My question concerns tests of longitudinal invariance when an instrument has categorical indicators. Assume that I have one-factor construct which is measured with 3 dichotomous items at 2 points in time.
1. In a *multiple group* approach, typically a basline model is estimated in which all parameters are freely estimated. Subseq. models then impose constraints on thresholds/loadings, latent (co)variances, and eventually latent means. HOWEVER, in the case of longitudinal data this is not possible, since freely estimating *all* thesholds will necessarily result in under-indentified latent means. That is, even after I fix the latent mean at time 1 to 0, the latent mean at time 2 is not identified (without constraints). However if I constrain thresholds (and factor loadings by association) to be equal over time, this baseline model seems much more stringent than is the multiple group case. Am I missing something or is that all I can do?
2. If I assume that the baseline model necessarily imposes constraints on thresholds/factor loadings across time, I would still like to compare this model against models with constraints on latent (co)variances and latent means. Imposing constraints on latent (co)variances is not a problem. However constraining latent means is. Specifically, initially the time 1 latent mean is fixed to 0 and the time 2 mean is interpreted as the change in mean level relative to time 1. In the model that I try to equate latent means in the customary way (e.g., [latent-x-t1 latent-x-t2] (##);) I get an error implying under-identification. If I continue to fix the latent mean at time 1 to 0, obviously there is no constraint being imposed and the latent mean at time 2 continues to be interpretted as relative change. Again, if I were doing a multiple group analysis, I could simply equate latent means separately using "model" lines (as Linda suggested Millsap in her 11/27/00 post to this board). However in the case of long. invariance, I can't seem to impose constraints on latent means over time and still have them be identified. Again, am I missing something?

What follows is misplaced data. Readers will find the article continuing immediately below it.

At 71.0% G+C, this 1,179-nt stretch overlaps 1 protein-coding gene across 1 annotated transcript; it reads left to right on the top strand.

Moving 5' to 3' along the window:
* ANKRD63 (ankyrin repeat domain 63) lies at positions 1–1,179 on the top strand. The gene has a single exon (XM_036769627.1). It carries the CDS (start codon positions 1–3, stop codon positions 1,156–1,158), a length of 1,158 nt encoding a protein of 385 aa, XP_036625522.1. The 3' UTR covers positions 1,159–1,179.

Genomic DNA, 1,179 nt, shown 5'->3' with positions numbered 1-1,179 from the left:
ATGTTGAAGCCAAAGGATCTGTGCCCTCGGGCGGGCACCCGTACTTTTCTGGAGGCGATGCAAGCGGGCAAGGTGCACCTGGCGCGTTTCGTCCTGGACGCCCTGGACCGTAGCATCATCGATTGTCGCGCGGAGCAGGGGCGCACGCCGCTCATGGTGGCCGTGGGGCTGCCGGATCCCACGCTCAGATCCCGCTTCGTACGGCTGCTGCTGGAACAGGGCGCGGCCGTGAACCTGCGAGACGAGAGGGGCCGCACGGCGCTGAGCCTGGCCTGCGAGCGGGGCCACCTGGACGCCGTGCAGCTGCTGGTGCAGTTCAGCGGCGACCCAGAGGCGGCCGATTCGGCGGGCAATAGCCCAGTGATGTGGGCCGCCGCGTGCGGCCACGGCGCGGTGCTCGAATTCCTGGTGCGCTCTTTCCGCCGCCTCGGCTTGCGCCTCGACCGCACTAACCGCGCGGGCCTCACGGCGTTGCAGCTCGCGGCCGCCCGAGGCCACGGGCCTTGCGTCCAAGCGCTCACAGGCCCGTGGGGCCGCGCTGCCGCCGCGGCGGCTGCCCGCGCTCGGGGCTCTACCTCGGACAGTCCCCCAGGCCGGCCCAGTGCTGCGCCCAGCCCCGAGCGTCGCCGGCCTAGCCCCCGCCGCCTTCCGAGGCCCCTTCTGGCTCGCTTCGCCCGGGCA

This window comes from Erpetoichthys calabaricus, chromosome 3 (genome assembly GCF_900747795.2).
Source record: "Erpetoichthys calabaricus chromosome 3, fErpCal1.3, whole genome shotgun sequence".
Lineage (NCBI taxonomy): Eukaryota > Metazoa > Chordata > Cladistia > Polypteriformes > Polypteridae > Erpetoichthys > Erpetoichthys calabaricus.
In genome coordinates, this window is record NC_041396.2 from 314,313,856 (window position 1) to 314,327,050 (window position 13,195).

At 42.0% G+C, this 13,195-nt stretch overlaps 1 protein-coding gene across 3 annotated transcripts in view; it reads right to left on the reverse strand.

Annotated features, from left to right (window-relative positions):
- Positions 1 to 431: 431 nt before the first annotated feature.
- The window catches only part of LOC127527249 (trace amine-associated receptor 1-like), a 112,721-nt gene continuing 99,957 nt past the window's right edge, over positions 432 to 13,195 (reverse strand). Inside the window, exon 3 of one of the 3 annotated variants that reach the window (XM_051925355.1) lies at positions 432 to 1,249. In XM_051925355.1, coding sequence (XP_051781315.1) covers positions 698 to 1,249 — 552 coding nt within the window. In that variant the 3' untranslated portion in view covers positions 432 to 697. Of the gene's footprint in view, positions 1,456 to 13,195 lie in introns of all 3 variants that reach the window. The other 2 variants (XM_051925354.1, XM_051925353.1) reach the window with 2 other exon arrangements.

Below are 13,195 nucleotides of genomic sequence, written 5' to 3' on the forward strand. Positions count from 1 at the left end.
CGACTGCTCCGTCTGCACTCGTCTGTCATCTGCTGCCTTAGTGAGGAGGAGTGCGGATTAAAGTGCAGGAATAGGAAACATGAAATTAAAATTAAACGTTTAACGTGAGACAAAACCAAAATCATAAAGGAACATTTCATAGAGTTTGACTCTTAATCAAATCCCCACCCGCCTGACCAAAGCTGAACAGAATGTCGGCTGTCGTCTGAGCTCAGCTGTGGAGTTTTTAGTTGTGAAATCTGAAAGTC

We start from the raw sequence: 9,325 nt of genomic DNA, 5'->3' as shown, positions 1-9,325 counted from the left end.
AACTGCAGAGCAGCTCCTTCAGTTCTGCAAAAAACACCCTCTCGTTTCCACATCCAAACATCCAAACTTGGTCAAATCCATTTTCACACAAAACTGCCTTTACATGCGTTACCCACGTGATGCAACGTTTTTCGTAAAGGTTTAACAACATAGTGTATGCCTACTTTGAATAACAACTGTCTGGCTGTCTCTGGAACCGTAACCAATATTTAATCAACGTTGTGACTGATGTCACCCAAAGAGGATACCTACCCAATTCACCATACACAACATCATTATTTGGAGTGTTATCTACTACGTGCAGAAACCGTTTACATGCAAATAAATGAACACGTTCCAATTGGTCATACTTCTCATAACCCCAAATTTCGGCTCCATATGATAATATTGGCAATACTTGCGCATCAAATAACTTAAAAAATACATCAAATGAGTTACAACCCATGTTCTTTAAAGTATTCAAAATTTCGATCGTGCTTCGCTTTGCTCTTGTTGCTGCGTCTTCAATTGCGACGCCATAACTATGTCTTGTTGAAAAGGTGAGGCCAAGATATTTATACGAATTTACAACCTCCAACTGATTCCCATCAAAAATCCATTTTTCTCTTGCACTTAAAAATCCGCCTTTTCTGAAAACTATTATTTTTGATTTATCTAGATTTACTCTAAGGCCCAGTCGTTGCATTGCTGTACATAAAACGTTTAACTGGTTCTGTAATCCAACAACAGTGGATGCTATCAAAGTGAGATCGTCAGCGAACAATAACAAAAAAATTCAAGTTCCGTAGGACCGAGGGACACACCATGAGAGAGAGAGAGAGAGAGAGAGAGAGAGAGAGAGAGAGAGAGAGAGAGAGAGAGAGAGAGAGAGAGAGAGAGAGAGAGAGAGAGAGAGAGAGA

bmuthen posted on Tuesday, December 19, 2000 - 2:02 pm
A useful first model is to analyze both time points together with no across-time invariance. In this model you have the factor means fixed at zero at both time points since you allow the thresholds to be different.
Then you turn to the model with invariant thresholds and loadings, letting the delta scale factors be different across time (see Users Guide, Appendix). In this model the factor means are zero at time 1 and free at time 2. The factor covariance matrices are different across time. Following that you can use WLS chi-square difference testing and restrict factor means to zero at time 2 to test that they are different from time 1, and you can restrict the factor covariance matrices to test that.